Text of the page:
AAS 201st Meeting, January, 2003
Session 13. Galaxy - Structure
Poster, Monday, January 6, 2003, 9:20am-6:30pm, Exhibit Hall AB

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[13.21] On the Spiral Structure of NGC2915 and Dark Matter

M. Bureau (Columbia University), F. S. Masset (CE-Saclay)

NGC2915 is a blue compact dwarf galaxy embedded in an extended, low surface brightness HI disk with a bar and two-armed spiral structure. Common mechanisms are unable to explain those patterns and disk dark matter or a rotating triaxial dark halo were proposed as alternatives. Hydrodynamical simulations were run for each case and compared to observations using customized column density and kinematic constraints. The spiral structure can be accounted for both by an unseen bar or triaxial halo, the former fitting the observations slightly better. However, the large bar mass or halo pattern frequency required make it unlikely that the spiral is driven by an external perturber. In particular, the spin parameter lambda is much higher than predicted by current CDM structure formation scenarios. Massive disk models show that when the gas surface density is scaled up by a factor about 10, the disk develops a spiral structure matching the observed one in perturbed density and velocity. This is consistent with more limited studies in other galaxies and suggests that the disk of NGC2915 contains much more mass than is visible, tightly linked to the neutral hydrogen. A classic (quasi-)spherical halo is nevertheless still required, as increasing the disk mass further to fit the circular velocity curve would make the disk violently unstable. Scaling up the HI brings the disk and halo masses to comparable values within the disk radius. The surface density remains under Kennicutt's star formation threshold for a gaseous disk and no stars are expected to form, as required by observations.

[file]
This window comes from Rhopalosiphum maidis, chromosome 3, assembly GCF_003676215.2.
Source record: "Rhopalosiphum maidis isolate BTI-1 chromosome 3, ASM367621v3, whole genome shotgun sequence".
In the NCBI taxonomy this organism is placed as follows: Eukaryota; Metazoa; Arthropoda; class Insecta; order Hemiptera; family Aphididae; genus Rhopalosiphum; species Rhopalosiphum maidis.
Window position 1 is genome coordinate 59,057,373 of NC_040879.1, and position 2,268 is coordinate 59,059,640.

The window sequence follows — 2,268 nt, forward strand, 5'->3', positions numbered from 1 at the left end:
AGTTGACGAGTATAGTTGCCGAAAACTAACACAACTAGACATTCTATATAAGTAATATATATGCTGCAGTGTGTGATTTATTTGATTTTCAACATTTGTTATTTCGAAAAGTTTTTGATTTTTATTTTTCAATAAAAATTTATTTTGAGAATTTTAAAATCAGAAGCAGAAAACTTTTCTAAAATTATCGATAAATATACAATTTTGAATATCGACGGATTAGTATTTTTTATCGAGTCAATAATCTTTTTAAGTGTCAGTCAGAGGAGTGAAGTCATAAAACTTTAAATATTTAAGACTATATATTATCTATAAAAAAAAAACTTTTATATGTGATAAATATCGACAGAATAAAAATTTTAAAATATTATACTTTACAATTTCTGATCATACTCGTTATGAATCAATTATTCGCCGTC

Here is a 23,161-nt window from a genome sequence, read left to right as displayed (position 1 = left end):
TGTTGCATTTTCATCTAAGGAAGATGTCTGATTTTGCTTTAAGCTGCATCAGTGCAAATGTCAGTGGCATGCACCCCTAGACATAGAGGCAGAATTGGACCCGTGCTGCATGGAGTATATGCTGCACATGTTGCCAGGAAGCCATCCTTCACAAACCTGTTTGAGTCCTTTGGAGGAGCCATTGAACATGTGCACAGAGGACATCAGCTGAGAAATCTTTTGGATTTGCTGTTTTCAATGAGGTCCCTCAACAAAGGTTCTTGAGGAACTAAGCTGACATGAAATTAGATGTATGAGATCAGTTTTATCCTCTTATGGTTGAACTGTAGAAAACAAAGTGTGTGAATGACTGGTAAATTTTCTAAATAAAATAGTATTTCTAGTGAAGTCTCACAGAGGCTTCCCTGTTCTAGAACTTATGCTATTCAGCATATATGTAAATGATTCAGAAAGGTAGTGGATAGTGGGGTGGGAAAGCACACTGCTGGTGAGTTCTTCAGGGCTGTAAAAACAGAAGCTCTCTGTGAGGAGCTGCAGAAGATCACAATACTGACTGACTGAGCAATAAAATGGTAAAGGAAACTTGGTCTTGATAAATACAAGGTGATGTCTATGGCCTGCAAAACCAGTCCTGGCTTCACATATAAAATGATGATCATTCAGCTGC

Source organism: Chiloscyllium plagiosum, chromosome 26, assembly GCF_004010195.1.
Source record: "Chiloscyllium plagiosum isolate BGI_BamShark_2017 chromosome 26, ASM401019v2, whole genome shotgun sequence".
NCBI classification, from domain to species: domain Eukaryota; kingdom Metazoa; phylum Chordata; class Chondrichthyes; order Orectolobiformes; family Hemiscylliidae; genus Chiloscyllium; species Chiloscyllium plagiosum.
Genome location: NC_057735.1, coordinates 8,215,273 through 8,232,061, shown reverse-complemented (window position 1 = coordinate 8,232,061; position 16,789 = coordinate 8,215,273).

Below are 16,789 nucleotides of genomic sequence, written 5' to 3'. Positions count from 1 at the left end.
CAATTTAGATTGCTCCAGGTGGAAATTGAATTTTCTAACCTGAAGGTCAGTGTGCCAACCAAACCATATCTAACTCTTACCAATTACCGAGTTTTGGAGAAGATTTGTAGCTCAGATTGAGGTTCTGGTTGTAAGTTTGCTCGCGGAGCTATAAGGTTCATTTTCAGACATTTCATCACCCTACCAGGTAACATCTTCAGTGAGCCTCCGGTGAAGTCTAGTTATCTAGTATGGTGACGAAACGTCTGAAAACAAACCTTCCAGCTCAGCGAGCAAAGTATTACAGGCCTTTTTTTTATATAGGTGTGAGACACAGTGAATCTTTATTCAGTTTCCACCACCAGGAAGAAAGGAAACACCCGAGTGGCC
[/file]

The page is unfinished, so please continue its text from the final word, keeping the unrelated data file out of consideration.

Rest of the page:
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Bulletin of the American Astronomical Society, 34, #4
© 2002. The American Astronomical Soceity.